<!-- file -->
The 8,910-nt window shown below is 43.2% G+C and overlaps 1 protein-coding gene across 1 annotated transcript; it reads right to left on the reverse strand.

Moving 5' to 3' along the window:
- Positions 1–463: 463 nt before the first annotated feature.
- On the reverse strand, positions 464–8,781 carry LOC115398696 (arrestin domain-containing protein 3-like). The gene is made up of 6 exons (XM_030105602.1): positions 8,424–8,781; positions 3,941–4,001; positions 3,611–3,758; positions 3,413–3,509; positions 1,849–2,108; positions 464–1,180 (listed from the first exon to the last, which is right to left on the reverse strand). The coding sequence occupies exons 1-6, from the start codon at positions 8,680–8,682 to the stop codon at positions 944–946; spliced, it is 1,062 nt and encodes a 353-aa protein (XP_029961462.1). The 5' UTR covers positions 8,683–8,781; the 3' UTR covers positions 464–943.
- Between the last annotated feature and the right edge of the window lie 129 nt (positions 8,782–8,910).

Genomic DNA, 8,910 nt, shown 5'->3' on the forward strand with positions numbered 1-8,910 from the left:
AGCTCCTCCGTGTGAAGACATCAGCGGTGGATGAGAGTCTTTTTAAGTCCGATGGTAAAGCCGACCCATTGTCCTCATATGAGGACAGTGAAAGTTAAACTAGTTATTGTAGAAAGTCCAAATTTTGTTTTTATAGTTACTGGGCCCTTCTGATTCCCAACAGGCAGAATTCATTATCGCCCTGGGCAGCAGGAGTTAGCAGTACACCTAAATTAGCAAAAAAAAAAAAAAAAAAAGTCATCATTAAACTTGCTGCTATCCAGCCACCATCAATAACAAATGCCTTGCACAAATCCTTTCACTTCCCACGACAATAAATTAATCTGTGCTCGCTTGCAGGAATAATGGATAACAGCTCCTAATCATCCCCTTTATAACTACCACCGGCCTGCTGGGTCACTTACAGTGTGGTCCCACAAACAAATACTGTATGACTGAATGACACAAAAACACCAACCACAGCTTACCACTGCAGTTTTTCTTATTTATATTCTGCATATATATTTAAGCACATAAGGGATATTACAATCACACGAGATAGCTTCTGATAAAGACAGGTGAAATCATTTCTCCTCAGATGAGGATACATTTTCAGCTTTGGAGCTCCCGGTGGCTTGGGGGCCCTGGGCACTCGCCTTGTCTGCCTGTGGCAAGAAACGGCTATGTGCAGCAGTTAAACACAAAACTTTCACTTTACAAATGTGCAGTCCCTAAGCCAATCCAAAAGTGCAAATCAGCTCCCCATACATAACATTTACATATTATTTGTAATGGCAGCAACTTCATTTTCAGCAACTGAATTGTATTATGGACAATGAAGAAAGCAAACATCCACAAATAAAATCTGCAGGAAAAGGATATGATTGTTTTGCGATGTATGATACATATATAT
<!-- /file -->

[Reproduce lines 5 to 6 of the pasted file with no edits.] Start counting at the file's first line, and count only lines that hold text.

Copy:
- Between the last annotated feature and the right edge of the window lie 129 nt (positions 8,782–8,910).

Genomic DNA, 8,910 nt, shown 5'->3' on the forward strand with positions numbered 1-8,910 from the left: